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 > Aluminum Frame vs Wood Frame for washboard roads.

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silverbullet555

Boise

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Posted: 10/20/20 02:21pm Link  |  Quote  |  Print  |  Notify Moderator

kohldad wrote:

One big advantage to wood with aluminum skin, the average handyman can take the skin off, repair the wood to as good as new and then replace the skin. Even if you can get to the aluminum, it takes special skills and tools to do a repair.


I would like to get one of the clamshell versions and will hopefully stumble across one at some point in the price range I want to pay.

I do go slow on the washboard and bumps. Painfully slow. But, its all about balance.


James
2007 Chevy Silverado 2500HD Classic Crew Cab 4wd 6.5' bed
1995 Northland Grizzly 860 camper
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free radical

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Posted: 10/20/20 09:58pm Link  |  Quote  |  Print  |  Notify Moderator

Kayteg1 wrote:

When aluminum frame is definitely much better not only strength-wise but also for water resistance, I found that my Fleetwood was build by "minimum wage welder".
Not only the welds were very poor quality, but not much of them and they kept on breaking, so I had to add steel reinforcement on joints.
Bottom line, it all comes to person who does final assemble and quality control.
To answer technical dilemma - aircrafts are generally exposed to high vibrations and guess what most of them are build with.
Few accidents in last decades show that it is steel in turbines who gets fatigued faster, than aluminum airplane body.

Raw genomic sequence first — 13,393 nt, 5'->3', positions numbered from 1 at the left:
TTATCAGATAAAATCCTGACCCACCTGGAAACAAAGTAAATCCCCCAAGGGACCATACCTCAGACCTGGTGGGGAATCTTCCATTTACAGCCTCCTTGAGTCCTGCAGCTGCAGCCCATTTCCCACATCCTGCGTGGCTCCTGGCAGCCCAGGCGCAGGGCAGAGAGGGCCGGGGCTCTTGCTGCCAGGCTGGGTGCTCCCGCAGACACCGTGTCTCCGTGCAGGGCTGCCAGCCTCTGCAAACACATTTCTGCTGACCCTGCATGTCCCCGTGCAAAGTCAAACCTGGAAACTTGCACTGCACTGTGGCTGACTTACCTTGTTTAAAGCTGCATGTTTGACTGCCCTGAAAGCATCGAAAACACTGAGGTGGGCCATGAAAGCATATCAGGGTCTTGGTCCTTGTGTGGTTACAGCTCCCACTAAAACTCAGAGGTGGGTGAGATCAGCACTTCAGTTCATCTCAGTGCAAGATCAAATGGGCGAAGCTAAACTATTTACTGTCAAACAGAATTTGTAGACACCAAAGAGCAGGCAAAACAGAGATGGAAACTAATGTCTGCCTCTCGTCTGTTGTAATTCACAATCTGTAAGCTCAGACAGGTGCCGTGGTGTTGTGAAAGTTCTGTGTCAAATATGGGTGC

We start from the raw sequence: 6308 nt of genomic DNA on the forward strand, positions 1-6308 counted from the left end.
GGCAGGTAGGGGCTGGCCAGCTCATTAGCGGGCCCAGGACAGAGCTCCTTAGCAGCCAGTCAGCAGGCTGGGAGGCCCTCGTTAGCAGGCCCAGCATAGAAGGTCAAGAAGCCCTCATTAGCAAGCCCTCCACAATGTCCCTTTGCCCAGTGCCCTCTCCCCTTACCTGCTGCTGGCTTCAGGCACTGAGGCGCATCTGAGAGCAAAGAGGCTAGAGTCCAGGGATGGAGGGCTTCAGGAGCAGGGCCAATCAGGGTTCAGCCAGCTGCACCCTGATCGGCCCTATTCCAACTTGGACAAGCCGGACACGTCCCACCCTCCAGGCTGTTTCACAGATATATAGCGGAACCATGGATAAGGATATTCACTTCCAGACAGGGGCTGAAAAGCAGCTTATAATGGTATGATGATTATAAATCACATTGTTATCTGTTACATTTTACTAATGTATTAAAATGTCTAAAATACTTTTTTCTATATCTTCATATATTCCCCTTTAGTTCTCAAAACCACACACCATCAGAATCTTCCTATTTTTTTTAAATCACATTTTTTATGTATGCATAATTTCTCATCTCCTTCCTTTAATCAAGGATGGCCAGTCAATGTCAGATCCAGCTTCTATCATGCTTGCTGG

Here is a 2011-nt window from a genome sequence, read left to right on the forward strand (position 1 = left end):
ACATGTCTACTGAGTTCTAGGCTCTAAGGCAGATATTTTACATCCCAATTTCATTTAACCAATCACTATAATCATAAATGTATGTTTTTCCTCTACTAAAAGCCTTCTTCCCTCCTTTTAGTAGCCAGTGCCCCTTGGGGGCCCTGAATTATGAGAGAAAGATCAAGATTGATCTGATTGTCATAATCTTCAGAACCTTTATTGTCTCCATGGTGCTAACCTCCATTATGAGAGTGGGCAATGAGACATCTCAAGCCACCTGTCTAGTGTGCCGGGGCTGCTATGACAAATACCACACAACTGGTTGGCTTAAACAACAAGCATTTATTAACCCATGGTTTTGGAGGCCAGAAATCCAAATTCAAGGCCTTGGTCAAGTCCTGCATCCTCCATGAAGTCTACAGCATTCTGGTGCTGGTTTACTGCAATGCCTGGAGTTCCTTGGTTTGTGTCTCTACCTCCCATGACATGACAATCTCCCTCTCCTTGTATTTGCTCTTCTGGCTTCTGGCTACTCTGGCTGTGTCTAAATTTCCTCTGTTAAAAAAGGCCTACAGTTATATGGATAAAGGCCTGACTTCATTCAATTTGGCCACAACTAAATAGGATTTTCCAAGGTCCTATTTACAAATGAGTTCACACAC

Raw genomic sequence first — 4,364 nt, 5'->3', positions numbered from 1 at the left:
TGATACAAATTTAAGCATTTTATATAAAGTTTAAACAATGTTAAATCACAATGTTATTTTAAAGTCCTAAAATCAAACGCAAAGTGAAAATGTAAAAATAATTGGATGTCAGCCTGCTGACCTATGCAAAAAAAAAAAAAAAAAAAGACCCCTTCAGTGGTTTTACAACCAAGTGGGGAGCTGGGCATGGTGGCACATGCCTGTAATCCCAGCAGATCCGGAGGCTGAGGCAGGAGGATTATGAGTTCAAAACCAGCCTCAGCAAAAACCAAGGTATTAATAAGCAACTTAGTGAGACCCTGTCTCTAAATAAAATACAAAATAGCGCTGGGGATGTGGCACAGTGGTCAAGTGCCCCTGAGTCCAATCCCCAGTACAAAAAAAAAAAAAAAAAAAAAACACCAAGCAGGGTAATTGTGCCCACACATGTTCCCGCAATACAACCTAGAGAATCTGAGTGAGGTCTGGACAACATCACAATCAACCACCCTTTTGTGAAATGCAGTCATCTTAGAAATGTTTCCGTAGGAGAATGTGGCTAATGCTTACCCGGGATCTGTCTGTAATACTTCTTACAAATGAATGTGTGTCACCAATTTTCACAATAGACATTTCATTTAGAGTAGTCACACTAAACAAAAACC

I suspect that aircraft is built by highly skilled workers and aluminum thats quite a bit better,stronger then any camper.
Airstream may be the only one thats build well.

ticki2

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Posted: 10/21/20 06:03am Link  |  Quote  |  Print  |  Notify Moderator

free radical wrote:

Kayteg1 wrote:

When aluminum frame is definitely much better not only strength-wise but also for water resistance, I found that my Fleetwood was build by "minimum wage welder".
Not only the welds were very poor quality, but not much of them and they kept on breaking, so I had to add steel reinforcement on joints.
Bottom line, it all comes to person who does final assemble and quality control.
To answer technical dilemma - aircrafts are generally exposed to high vibrations and guess what most of them are build with.
Few accidents in last decades show that it is steel in turbines who gets fatigued faster, than aluminum airplane body.



I suspect that aircraft is built by highly skilled workers and aluminum thats quite a bit better,stronger then any camper.
Airstream may be the only one thats build well.


Another thing you will notice , aircraft , airstream and even my old Avion are riveted construction , not welded . I suspect aluminum welds don't hold up as well to twisting and vibration


'68 Avion C-11
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silversand